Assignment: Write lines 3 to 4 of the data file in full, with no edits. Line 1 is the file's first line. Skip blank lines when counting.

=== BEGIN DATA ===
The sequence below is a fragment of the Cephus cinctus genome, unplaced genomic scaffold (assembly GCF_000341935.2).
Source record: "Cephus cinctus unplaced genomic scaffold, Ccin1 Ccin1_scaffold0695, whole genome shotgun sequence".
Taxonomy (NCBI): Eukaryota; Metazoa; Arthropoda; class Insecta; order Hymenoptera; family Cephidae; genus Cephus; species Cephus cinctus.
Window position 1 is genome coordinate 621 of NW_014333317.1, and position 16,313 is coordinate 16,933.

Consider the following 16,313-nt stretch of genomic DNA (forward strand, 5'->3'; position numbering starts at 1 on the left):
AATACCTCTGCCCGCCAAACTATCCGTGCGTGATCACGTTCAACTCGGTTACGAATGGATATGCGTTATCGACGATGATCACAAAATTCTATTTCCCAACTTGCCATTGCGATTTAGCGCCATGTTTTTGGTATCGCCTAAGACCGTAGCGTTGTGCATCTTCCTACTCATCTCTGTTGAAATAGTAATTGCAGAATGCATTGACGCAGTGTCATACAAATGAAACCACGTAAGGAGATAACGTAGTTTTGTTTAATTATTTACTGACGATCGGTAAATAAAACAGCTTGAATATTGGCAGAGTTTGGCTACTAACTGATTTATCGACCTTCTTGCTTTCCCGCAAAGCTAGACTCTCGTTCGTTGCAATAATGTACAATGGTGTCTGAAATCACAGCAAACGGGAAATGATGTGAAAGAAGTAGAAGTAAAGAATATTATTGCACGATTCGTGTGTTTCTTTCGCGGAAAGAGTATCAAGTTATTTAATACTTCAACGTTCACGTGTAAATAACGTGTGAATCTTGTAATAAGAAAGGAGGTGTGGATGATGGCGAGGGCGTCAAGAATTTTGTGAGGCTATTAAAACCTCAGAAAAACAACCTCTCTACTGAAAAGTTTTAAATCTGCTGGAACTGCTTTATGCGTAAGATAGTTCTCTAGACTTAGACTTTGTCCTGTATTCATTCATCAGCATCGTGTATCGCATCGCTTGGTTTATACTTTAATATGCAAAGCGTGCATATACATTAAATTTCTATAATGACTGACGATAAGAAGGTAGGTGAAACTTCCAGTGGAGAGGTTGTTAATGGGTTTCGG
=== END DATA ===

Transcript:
Taxonomy (NCBI): Eukaryota; Metazoa; Arthropoda; class Insecta; order Hymenoptera; family Cephidae; genus Cephus; species Cephus cinctus.
Window position 1 is genome coordinate 621 of NW_014333317.1, and position 16,313 is coordinate 16,933.